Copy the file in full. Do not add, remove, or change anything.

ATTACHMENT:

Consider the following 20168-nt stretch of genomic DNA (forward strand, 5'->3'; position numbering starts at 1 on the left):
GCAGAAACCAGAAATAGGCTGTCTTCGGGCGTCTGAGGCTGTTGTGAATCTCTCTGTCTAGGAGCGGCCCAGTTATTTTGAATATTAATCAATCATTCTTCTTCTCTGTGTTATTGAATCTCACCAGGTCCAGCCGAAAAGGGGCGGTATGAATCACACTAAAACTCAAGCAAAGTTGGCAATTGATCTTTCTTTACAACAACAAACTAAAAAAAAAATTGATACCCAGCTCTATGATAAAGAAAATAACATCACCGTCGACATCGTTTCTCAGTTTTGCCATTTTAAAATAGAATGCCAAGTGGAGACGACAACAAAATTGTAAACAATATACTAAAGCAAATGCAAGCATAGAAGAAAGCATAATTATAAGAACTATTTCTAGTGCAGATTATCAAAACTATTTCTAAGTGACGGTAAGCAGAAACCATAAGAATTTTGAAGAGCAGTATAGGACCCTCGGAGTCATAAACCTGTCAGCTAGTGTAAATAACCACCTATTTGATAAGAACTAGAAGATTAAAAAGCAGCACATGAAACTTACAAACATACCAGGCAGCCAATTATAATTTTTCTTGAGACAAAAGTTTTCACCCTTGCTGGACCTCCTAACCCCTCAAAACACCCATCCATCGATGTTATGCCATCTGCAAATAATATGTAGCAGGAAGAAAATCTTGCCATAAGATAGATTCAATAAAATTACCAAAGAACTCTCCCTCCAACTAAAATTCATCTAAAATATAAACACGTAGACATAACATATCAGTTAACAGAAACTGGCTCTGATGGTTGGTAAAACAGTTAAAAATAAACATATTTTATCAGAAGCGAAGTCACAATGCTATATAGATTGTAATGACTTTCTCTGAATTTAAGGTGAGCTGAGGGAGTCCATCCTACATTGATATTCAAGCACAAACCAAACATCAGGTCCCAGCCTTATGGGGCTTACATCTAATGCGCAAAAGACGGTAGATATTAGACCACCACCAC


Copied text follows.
Consider the following 20168-nt stretch of genomic DNA (forward strand, 5'->3'; position numbering starts at 1 on the left):
GCAGAAACCAGAAATAGGCTGTCTTCGGGCGTCTGAGGCTGTTGTGAATCTCTCTGTCTAGGAGCGGCCCAGTTATTTTGAATATTAATCAATCATTCTTCTTCTCTGTGTTATTGAATCTCACCAGGTCCAGCCGAAAAGGGGCGGTATGAATCACACTAAAACTCAAGCAAAGTTGGCAATTGATCTTTCTTTACAACAACAAACTAAAAAAAAAATTGATACCCAGCTCTATGATAAAGAAAATAACATCACCGTCGACATCGTTTCTCAGTTTTGCCATTTTAAAATAGAATGCCAAGTGGAGACGACAACAAAATTGTAAACAATATACTAAAGCAAATGCAAGCATAGAAGAAAGCATAATTATAAGAACTATTTCTAGTGCAGATTATCAAAACTATTTCTAAGTGACGGTAAGCAGAAACCATAAGAATTTTGAAGAGCAGTATAGGACCCTCGGAGTCATAAACCTGTCAGCTAGTGTAAATAACCACCTATTTGATAAGAACTAGAAGATTAAAAAGCAGCACATGAAACTTACAAACATACCAGGCAGCCAATTATAATTTTTCTTGAGACAAAAGTTTTCACCCTTGCTGGACCTCCTAACCCCTCAAAACACCCATCCATCGATGTTATGCCATCTGCAAATAATATGTAGCAGGAAGAAAATCTTGCCATAAGATAGATTCAATAAAATTACCAAAGAACTCTCCCTCCAACTAAAATTCATCTAAAATATAAACACGTAGACATAACATATCAGTTAACAGAAACTGGCTCTGATGGTTGGTAAAACAGTTAAAAATAAACATATTTTATCAGAAGCGAAGTCACAATGCTATATAGATTGTAATGACTTTCTCTGAATTTAAGGTGAGCTGAGGGAGTCCATCCTACATTGATATTCAAGCACAAACCAAACATCAGGTCCCAGCCTTATGGGGCTTACATCTAATGCGCAAAAGACGGTAGATATTAGACCACCACCAC